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Uncovering hidden details in Picasso Blue Period painting

Images available to download

An international partnership of the Northwestern University/Art Institute of Chicago Center for Scientific Studies in the Arts (NU-ACCESS), the Art Gallery of Ontario (AGO) and the National Gallery of Art, Washington, D.C., has used multiple modes of light to uncover details hidden beneath the visible surface of Pablo Picasso’s painting “La Miséreuse accroupie” (The Crouching Woman), a major work from the artist’s Blue Period.

The 1902 oil painting, owned by the AGO in Toronto, Canada, depicts a crouching and cloaked woman, painted in white, blues, grays and greens.

With knowledge of an underlying landscape revealed long ago by X-radiography at the AGO, researchers used non-invasive portable imaging techniques, including infrared reflectance hyperspectral imaging adapted by the National Gallery of Art and then an X-ray fluorescence imaging instrument developed at Northwestern, to detail buried images connected to other works by Picasso -- including a watercolor recently sold at auction -- as well as the presence of a landscape likely by another Barcelona painter underneath La Miséreuse accroupie.

Marc Walton, a research professor of materials science and engineering at Northwestern and co-director of NU-ACCESS, will discuss the new findings at a Feb. 17 press briefing at the American Association for the Advancement of Science (AAAS) annual meeting in Austin, Texas. He will present a full-scale reproduction of Picasso’s iterative adaptations leading to the final painting. The briefing, “Technology Peers Into Picasso’s Art,” will be held at 9 a.m. CST in Room 6, Level 3, of the Austin Convention Center. 

A related scientific session, “Analyzing Picasso: Scientific Innovation, Instrumentation and Education,” will be held from 1:30 to 3 p.m. CST Saturday, Feb. 17, in Room 17B of the Austin Convention Center. 

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Contact the experts

Marc Walton headshotMarc Walton - marc.walton@northwestern.edu

Co-director, Northwestern University/Art Institute of Chicago Center for Scientific Studies in the Arts (NU-ACCESS),
Research professor of materials science and engineering, Northwestern University

 

Emeline Pouyet headshotEmeline Pouyet - emeline.pouyet@northwestern.edu

Northwestern University materials scientist and postdoctoral fellow, Northwestern University/Art Institute of Chicago Center for Scientific Studies in the Arts (NU-ACCESS)

 

 

Francesca Casadio

Francesca Casadio - fcasadio@artic.edu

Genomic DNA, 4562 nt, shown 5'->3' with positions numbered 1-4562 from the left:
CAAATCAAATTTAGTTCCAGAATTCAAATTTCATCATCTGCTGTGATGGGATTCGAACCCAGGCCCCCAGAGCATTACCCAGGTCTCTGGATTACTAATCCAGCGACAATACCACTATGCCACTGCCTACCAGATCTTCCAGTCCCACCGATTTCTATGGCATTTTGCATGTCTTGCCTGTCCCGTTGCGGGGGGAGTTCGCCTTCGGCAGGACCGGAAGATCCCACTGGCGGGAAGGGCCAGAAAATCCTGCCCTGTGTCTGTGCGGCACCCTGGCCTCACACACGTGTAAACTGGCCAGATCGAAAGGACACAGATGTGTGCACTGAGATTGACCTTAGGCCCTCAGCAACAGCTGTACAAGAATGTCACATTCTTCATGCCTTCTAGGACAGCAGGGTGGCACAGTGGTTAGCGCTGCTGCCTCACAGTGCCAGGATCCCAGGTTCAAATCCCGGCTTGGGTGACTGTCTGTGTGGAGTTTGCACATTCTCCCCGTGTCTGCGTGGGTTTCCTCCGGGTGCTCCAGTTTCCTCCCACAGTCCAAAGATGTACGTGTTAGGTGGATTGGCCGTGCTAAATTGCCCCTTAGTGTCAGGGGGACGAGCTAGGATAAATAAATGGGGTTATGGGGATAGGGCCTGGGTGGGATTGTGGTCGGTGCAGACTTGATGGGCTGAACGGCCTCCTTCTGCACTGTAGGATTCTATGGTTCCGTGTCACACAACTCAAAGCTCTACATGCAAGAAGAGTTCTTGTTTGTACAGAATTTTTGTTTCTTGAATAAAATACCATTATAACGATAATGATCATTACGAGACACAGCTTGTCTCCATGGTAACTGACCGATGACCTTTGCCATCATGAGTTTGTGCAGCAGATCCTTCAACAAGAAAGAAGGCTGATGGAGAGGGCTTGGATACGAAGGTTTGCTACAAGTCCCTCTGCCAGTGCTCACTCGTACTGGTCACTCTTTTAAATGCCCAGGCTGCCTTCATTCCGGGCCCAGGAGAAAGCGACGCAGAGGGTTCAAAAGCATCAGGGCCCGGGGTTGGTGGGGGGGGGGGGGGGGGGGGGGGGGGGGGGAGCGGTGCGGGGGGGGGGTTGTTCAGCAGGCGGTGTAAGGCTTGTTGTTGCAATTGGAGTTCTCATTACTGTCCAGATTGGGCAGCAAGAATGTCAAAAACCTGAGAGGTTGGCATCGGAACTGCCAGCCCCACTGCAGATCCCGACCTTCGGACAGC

Grainger Executive Director of Conservation and Science, The Art Institute of Chicago
Co-director, Northwestern University/Art Institute of Chicago Center for Scientific Studies in the Arts (NU-ACCESS)

 

Downloadable images

oainting of kneeling woman
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Pablo Picasso. La Miséreuse accroupie, 1902. Oil on canvas, 101.3 x 66 cm (39 7/8 x 26 in.). Art Gallery of Ontario. Anonymous gift, 1963. © Picasso Estate.

painting of a woman kneeling laid on its side
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X-ray fluorescence instrument set up for the scan of La Miséreuse accroupie. © Art Gallery of Ontario (AGO)

xray of landscape painting
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X-ray radiography of La Miséreuse accroupie reveals a landscape hidden beneath the visible surface. © Art Gallery of Ontario (AGO)

xray-like image of a painting of a woman kneeling
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Distribution maps of a few elements characteristic of the pigments present in the different paint layers of La Miséreuse accroupie. © Northwestern University/Art Institute of Chicago Center for Scientific Studies in the Arts (NU-ACCESS)

three x-ray-like images of hands
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Distribution maps of lead, zinc and iron elements reveal the presence of a hidden hand beneath the visible surface of La Miséreuse accroupie. © Northwestern University/Art Institute of Chicago Center for Scientific Studies in the Arts (NU-ACCESS)

close up image of crack in paint
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Example of micro-sample carried out in the pentimenti area of La Miséreuse accroupie. © Northwestern University/Art Institute of Chicago Center for Scientific Studies in the Arts (NU-ACCESS) and Art Gallery of Ontario (AGO)

two people behind xray fluorescence instrument
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X-ray fluorescence instrument set up for the scan of La Miséreuse accroupie, with Sandra Webster-Cook (left) and Kenneth Brummel, both of the Art Gallery of Ontario. © Art Gallery of Ontario (AGO)

woman with xray fluoresence instrument
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X-ray fluorescence instrument set up for the scan of La Miséreuse accroupie, with Francesca Casadio, co-director of NU-ACCESS. © Art Gallery of Ontario (AGO)

people holding painting of woman kneeling sideways
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X-ray fluorescence instrument set up for the scan of La Miséreuse accroupie, with Emeline Pouyet of Northwestern University (left) and Sandra Webster-Cook of the Art Gallery of Ontario. © Art Gallery of Ontario (AGO)

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